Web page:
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Microsoft GUI Operating Systems Software Windows Technology

The 30 Best Features of Windows 470

Barence writes "PC Pro has picked out its 30 best features of Windows 8. Its countdown includes features such as the revamped Task Manager, the option to run ISOs and VHDs natively, and Windows To Go, which allows you to take a portable installation of Windows 8 with you." They've also listed ten features they'd like to see added to Windows 8, "including the return of the Start button on the desktop, virtual desktops and one-click sharing of optical drives."
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The 30 Best Features of Windows

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  • by Anonymous Coward on Sunday May 13, 2012 @07:57PM (#39990023)

    Is that Windows 8 has 30 features

    • Re:The real news (Score:5, Insightful)

      by ozmanjusri ( 601766 ) <(moc.liamtoh) (ta) (bob_eissua)> on Sunday May 13, 2012 @10:21PM (#39990949) Journal
      It doesn't.

      There's almost nothing in that list that hasn't been available on other platforms for more than a decade. One item (Kinect for Windows) has no relevance at all to the new OS, apart from being available at the same time.

      Don't waste your time clicking through all the advert-ridden pages of banality. I'm sure even Microsoft will offer more novelty than this semi-article suggests.

      • Re:The real news (Score:5, Insightful)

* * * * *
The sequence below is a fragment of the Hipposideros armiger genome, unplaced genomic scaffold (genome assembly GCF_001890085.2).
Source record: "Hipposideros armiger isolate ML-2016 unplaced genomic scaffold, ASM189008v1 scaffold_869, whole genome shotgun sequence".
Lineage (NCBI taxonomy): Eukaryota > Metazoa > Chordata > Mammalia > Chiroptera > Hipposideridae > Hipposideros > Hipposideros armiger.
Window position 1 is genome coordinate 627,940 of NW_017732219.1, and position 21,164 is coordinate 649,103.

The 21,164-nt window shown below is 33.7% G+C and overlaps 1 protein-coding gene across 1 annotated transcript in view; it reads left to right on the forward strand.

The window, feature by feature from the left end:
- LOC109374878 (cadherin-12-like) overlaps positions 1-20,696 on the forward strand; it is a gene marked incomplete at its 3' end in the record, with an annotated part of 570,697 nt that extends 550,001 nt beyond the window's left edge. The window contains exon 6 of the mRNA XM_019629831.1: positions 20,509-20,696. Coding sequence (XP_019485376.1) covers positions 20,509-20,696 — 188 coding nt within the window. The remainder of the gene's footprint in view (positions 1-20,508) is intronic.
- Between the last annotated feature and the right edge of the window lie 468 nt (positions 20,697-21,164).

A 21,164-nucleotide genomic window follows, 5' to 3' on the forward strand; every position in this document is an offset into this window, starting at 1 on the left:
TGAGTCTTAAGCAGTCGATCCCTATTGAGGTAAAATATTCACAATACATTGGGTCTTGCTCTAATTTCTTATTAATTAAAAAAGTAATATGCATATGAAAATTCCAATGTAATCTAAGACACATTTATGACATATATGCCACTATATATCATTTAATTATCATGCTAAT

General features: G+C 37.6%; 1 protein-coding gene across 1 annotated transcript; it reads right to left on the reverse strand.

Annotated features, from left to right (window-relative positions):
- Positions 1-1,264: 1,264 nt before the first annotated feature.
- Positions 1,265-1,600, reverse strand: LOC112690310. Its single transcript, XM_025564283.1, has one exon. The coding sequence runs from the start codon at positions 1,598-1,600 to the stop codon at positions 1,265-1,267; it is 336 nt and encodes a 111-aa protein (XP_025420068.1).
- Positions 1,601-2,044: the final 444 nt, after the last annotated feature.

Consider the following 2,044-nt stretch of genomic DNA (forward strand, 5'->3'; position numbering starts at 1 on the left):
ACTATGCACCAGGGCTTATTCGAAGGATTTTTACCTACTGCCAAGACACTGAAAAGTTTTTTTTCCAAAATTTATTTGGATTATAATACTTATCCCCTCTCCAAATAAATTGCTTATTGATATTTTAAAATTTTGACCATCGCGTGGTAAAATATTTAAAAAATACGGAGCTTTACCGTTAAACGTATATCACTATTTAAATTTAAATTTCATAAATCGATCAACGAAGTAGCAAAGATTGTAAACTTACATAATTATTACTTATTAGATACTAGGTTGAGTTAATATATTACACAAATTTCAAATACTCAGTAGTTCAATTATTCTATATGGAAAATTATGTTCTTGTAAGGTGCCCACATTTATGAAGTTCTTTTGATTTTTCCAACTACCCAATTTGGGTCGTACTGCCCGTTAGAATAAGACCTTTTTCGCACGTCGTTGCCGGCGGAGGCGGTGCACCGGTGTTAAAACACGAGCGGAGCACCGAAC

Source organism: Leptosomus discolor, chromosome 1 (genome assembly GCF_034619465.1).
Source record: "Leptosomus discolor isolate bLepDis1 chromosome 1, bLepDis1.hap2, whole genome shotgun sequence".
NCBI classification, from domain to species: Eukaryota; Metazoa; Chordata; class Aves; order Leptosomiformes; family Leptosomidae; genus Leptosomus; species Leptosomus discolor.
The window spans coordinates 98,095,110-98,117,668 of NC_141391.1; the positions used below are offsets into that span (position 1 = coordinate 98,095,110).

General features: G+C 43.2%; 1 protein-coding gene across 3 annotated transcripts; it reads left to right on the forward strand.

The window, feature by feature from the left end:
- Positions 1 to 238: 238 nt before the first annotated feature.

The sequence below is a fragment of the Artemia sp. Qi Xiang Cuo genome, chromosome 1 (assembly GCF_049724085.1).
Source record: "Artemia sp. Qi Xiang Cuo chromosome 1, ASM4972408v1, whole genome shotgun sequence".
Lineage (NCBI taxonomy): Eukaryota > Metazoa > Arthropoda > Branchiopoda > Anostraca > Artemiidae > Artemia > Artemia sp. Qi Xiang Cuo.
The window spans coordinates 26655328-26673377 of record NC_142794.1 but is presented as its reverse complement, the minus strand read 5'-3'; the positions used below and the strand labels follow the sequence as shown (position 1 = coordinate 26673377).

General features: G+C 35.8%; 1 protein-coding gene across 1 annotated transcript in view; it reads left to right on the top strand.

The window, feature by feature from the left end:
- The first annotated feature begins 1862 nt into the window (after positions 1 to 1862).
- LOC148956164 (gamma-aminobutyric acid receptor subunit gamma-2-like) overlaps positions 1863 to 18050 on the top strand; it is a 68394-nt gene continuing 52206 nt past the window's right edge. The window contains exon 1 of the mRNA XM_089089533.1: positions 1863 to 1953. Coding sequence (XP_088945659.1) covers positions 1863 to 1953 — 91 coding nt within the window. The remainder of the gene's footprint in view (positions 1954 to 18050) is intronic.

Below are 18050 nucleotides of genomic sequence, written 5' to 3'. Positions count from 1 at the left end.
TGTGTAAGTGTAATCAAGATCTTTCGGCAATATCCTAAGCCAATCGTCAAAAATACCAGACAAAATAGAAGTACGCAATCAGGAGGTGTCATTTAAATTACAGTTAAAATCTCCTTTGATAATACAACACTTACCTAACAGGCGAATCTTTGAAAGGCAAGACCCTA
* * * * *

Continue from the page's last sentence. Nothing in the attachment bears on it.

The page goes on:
by recoiledsnake ( 879048 ) on Sunday May 13, 2012 @11:33PM (#39991289)

        >There's almost nothing in that list that hasn't been available on other platforms for more than a decade

        How does that stop something from being a feature?

        • Re: (Score:3, Insightful)

          by ozmanjusri ( 601766 )

          I should have phrased it as "interesting" features.

        • by Sycraft-fu ( 314770 ) on Monday May 14, 2012 @03:21AM (#39992305)

          If Linux gets something Windows or MacOS have had for years, like, day, the ability to play sound from more than one program at a time without special setup or hardware mixing, that is a major improvement, something to be lauded, etc. However if Windows gets a feature something else has had, it gets looked down on, as though the first OS to get the feature should be the only one, ever.

        • by Krneki ( 1192201 )

          >There's almost nothing in that list that hasn't been available on other platforms for more than a decade

          How does that stop something from being a feature?

          It didn't stop Apple, that's for sure.

        • ...I'm wondering, does Windows count as an "other platform"? I've been able to do some of that stuff, like run ISOs natively, for some time on XP and 7. The news is not that the feature is available, even on Windows, but merely that the feature is now built in, which means it'll have some degree of lameness, I'll get frustrated with it, and go back to the products I was using. (Similar to firewall, malware remover, CD burner, video editing, a dozen more.)

      • Re:The real news (Score:5, Informative)

        by thegarbz ( 1787294 ) on Monday May 14, 2012 @03:22AM (#39992307)

        There's almost nothing in that list that hasn't been available on other platforms for more than a decade.

        Half of those features are actually available on my Windows 7 installation already. Support for USB3.0 devices, not rebooting / nagging to install updates, builtin antivirus, quick search, device synchronisation, 3G support, split screen multitasking, the ability to turn wifi off with a click of a button rather than a hardware switch, and the ability to auto mount ISOs, all of that works just fine on my Windows 7 install.

        In fact judging by Microsoft's early attempts at WiFi integration, and CD burning I predict that Windows 8 will be shit at all of the above.

    • by c0lo ( 1497653 ) on Monday May 14, 2012 @12:51AM (#39991659)

      Is that Windows 8 has 30 features

      It doesn't. Actually, the bad mouths say there are 2 features and 28 bugs.